To start, Bryan has been working on the app’s presence in the Google Play Store (so if you noticed the updated title and description, that was him!). He’ll also be refining and executing on the marketing roadmap as a whole!
What are your languages?
English, Polish and I try to learn a bit of French when I have time.
What is your favourite work tool?
I like to nerd out on numbers so it would be any sort of data visualization platform. Google Data Studio or maybe Tableau. Also working at Polygloss is my first time using Notion and I have to say it’s pretty cool.
Can you tell me a bit more about how you got started in digital marketing and specifically app marketing?
After university (major in Marketing and Finance) in Canada I decided to get a working holiday visa and move to the UK (London). I arrived without a job or a plan. I was lucky to get a paid internship at a small app development company and helped them with all things marketing. After that there were a few mobile first marketing agencies emerging in London and I was able to land an entry position at one of them. And the rest is history, I’ve been working in this industry ever since.
What has changed in app marketing over the past 10 years?
A lot actually! When I first started there were no good ways to understand how your activity was performing. The entire ecosystem was really fragmented and the entire process of buying advertising was very manual (we were signing contracts physically, scanning them, and then sending them back to partners).
Then there was a big rise in the amount of digital ad fraud that was taking place on mobile. Without getting too technical it was easier for fraudsters to game the system on mobile and take money from advertisers. Long story short, it was easy to spend a lot of money, have it look like you were getting great results, but in reality you were getting no results! In wake of this there are plenty of technologies available now to mitigate this but before these came a long it felt a little bit like the wild west.
What’s the most exciting/amusing thing you learned recently?
I’m currently reading Sapiens: A Brief History of Humankind by Yuval Noah Harari (I know, I’m late to the party on this one!). According to Harari the first recorded human name belongs to an accountant named ‘Kushim’ which was discovered on a clay tablet that was detailing a trade transaction. This is amusing to me because if I was asked prior to gaining this knowledge I would have assumed the first recorded name belonged to some king. But upon reflecting it makes a lot of sense that it’s an accountant.
What excites you about joining Polygloss?
Joining Polygloss is exciting for me because it combines two things that I like, marketing and language learning. By bringing these two things together I’m not just marketing an app, I’m helping people discover Polygloss and which in turn is helping them on their language learning journey.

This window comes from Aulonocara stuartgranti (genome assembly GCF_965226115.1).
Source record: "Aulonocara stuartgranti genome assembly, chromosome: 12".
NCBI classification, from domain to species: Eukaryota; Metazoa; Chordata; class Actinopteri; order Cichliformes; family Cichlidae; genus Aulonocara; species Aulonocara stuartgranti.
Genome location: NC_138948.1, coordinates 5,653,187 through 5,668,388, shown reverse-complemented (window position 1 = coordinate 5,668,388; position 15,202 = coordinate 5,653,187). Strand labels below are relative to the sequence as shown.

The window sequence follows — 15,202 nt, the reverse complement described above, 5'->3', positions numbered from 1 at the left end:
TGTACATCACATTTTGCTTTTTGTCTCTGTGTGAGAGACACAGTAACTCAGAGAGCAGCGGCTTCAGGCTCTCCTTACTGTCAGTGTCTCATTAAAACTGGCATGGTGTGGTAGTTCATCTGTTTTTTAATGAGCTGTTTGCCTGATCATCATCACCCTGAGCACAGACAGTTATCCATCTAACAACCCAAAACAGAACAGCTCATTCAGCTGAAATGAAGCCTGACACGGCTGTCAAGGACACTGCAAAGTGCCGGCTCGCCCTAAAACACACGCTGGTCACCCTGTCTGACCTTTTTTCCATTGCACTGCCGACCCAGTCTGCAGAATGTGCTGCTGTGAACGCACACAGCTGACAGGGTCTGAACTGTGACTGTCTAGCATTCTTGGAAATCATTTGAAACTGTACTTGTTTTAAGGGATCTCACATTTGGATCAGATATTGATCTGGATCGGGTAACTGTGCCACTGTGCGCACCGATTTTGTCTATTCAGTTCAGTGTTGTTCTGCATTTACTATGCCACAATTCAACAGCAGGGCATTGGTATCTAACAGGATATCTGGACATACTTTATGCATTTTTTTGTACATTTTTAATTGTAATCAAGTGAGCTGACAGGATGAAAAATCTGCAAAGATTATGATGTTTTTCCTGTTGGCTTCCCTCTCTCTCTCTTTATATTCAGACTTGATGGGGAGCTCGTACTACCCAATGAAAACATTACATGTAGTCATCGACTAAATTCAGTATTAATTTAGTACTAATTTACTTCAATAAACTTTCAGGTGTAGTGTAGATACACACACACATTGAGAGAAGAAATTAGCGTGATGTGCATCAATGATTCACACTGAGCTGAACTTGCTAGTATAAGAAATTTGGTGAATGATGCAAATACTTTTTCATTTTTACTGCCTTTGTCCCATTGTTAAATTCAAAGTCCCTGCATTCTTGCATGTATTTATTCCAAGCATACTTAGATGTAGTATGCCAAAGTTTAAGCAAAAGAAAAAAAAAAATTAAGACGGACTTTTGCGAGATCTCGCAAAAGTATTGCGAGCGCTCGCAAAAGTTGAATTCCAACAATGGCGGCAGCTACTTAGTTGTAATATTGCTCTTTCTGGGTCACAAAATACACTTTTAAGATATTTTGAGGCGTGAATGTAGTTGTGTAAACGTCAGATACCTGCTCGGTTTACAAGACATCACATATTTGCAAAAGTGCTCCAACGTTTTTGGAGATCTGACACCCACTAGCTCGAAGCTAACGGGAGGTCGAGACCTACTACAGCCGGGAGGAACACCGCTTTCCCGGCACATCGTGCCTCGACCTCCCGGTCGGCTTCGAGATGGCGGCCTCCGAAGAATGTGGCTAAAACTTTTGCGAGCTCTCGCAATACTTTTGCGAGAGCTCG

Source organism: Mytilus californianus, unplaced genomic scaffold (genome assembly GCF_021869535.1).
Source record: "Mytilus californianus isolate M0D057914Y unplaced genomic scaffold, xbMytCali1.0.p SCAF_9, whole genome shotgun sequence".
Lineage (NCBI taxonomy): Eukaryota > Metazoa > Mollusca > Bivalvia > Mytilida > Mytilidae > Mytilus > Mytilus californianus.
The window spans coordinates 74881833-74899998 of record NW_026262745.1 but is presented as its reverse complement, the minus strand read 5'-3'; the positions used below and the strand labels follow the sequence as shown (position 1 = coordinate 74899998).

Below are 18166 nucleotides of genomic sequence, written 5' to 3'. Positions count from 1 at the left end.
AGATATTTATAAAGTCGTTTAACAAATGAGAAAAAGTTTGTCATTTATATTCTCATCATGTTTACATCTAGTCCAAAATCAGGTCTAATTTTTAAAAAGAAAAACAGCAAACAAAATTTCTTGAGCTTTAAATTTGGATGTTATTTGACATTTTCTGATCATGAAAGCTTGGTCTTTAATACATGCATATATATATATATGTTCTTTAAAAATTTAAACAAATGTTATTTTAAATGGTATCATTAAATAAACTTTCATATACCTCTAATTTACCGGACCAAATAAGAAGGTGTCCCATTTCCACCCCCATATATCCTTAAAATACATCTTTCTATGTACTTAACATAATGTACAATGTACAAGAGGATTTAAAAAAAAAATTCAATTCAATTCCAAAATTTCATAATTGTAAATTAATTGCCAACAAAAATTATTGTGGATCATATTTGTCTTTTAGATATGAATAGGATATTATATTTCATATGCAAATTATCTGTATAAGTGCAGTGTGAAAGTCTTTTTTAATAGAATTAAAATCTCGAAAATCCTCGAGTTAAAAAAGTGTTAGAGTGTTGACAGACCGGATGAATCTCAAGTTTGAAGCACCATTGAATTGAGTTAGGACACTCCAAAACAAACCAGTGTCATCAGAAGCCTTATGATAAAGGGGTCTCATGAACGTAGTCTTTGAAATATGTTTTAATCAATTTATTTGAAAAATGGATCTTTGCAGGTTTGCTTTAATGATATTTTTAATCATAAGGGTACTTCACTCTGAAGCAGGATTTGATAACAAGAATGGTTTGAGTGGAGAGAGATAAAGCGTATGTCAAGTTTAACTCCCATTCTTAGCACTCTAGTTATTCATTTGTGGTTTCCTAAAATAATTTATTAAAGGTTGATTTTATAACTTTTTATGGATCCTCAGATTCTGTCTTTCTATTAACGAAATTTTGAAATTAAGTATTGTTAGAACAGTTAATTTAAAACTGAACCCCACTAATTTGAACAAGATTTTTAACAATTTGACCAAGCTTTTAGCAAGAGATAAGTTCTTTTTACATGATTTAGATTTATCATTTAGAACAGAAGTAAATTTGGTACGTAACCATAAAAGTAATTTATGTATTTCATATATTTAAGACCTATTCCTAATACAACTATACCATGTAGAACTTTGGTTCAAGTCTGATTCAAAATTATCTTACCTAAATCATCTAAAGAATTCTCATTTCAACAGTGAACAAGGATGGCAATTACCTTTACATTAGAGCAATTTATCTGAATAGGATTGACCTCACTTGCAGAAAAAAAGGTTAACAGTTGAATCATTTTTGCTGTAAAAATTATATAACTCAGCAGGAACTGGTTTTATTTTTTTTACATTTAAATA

What does learning languages mean to you?
For me it’s all about community and connecting with other cultures. Learning Polish has given me the ability to communicate directly with my wife’s family, which is priceless. And I can’t wait to ramp up with French.
If you could have dinner with three people, dead or alive, who would they be?
My great great Grandpa - he immigrated to Canada from Hungary at the start of the 20th century and lived in a town called Frank in Alberta. He moved out of Frank only a few weeks before half a mountain collapsed on the town. It would be amazing to learn more about why he came to Canada and what life was like back then. Maybe I would even start learning Hungarian…
N.N. Taleb - his books (at least the 2⁄5 that I’ve read) have influenced the way that I think significantly. Although he can be brash at times, I think it would be an incredibly interesting conversation.
The entire Polygloss team - Working remote in different time zones has its advantages. But I would love the opportunity for a in real life team dinner.
What are your hobbies?
I have two young daughters so I love to spend time with them and my wife getting outside and doing something active. I like reading (fiction and non). Learning Polish, of course. And if I have time (I don’t) I like to golf.
For me this is a hard question because I have so many favourite books.
Fiction - The Bourne Identity by Robert Ludlum
I think I liked this book so much because it was nothing like the film (I also liked the film). But it was just interesting to read Ludlum’s original interpretation of Jason Bourne when he wrote the book in 1980.
Non Fiction - How to Win Friends and Influence People by Dale Carnegie
I’m due to read this again, I think it’s just important book to read on how to be a good person.